Are Guitar Lessons Right For Me?

So I know what you’re probably thinking. This is a website for promoting my guitar tuition services. Who in their right mind would write a blog post discouraging people from taking guitar lessons? And to an extent you’re right, obviously I want you to come and learn guitar from me. But my primary motivation for teaching guitar is to help people achieve their goals as musicians, and I can only do that for people who come to me for the right reasons. So to that end, in addition to my own thoughts and experiences on the subject, I have collected some additional opinions from experienced musicians with different approaches to learning their instruments.

 

The reason I offer a free trial guitar lesson is to let students decide whether my style of teaching is right for them. It also allows me to ascertain what it is that I can do for a new student to help them improve. Usually within that first 45 minutes I can see at least one or two things that immediately need fixing to create a more efficient playing technique. But the students who always do best with guitar lessons are the ones who come to me knowing in advance what it is that they’re hoping to improve upon.

 

 

The students that I tend to find get the least from guitar lessons are the ones who do it because they feel they have to take them rather than they want to. Whilst adult students tend to know what they want, in younger students this comes in the form of parental pressure, with parents wanting their children to have guitar lessons because they believe it will be good for them. Whilst there can be benefits to children having music lessons, these benefits only really take effect if they're interested in music. Obviously you know your child best, but an approach I have seen work many times is to try getting them to listen to different types of music for a few months before asking them if they'd like to create some for themselves. Once you've done this let them try an instrument in a free lesson before deciding whether to continue. You may well find this is a much more effective way of engaging them in music.

 

There are plenty of good reasons to take music lessons.

 

Sam Cutbush plays bass guitar for the Portsmouth based band Foxer. Whilst he was initially self-taught and learnt guitar and bass from watching the players in other bands he’d been in as a vocalist, he has since had a few lessons, believing there is “only so far you can get on your own.” But is overall happy that he started out by finding things out for himself.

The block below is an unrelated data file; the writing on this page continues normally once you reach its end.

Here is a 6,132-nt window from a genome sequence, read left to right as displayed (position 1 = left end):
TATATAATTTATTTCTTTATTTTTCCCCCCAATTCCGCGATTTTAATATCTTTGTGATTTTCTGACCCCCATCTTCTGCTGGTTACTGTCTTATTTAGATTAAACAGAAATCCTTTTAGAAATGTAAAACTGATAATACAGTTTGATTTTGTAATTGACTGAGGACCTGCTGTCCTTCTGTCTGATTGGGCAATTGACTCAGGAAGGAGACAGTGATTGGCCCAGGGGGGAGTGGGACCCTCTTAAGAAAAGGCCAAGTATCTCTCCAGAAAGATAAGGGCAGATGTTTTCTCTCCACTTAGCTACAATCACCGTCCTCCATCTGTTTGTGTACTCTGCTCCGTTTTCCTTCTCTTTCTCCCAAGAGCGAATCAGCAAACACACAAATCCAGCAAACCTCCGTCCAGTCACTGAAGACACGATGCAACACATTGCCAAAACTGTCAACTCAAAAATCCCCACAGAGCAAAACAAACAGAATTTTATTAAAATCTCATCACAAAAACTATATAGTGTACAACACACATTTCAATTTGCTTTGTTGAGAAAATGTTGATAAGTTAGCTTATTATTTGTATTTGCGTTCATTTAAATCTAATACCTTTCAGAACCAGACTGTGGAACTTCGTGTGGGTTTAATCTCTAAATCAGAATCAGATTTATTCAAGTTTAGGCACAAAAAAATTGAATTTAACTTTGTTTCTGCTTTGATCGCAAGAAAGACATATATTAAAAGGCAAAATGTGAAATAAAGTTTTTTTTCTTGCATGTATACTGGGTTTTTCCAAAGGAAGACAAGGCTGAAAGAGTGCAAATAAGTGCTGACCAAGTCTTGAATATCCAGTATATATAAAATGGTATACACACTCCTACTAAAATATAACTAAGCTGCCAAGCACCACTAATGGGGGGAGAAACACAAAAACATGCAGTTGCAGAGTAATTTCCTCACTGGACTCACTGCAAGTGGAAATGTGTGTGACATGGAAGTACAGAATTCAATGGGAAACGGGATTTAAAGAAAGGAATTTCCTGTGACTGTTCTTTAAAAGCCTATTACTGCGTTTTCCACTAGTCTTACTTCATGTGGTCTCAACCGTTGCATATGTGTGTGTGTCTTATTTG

“I always feared getting taught the same as everyone would make me sound the same as them, but now I'm more open minded and realise if you be yourself as a muso then that comes out.”

 

Jamie Godfrey is a professional musician working in the High Frequency function band and with his own blues/rock project Triple J. Jamie was very quickly drawn to playing the guitar, and believes that the solid grounding he got from music lessons at an early age gave him the skills he needed to become a working musician later in life.

 

“The classical base I got when I was very young gave me the abilities I needed to progress to a professional level... Could I have done it without those initial lessons? Maybe... Would I have? Doubtful.”

 

Whilst their approaches are almost polar opposites, both of these musicians have achieved many of the goals they’ve set for themselves. The one similarity they have had in their experience with guitar lessons is that they had aims for what they hoped to achieve. For Sam he wanted to tidy up his playing as an adult and learn some practical theory, whereas Jamie he sought out the guitar as a child and the aim was to lay a solid foundation for future learning. The difference in ages at which they began lessons demonstrates that guitar tuition can have a positive effect at any point in a guitar player’s development (I’ve had students join me in their 60s and still make great progress).

Taking in to account what they have said, and my own experience, I would suggest that some of the key things guitar lessons can offer students are as follows.

 

  • Helping beginner guitarists get through the difficult early phases of learning guitar (where everything sounds bad and you need to know that this is how it is for everybody) as quickly as possible.

  • Helping self-taught guitarists break through the glass ceilings they have hit by correcting long standing flaws in their technique.

  • Introducing players to new ways of playing and types of music that they might not have sought out on their own.

  • Encouraging ambitious but undisciplined guitar players to develop a practical practice routine and encourage consistent development.

 

There are more benefits than these obviously, but these are the ones that I find students most frequently really need from me.

 

Do you need a guitar teacher? quite possibly,even if it's only for a few lessons. Take a little time to think about what it is you or your child wants to learn, and if you can’t see the path to getting there yourself come along for a free trial lesson. If I can help you I will. If I can’t, I’ll hopefully be able to tell you how you can help yourself.

 

Martin Sean McConnell Guitar Tuition 10/06/15

 

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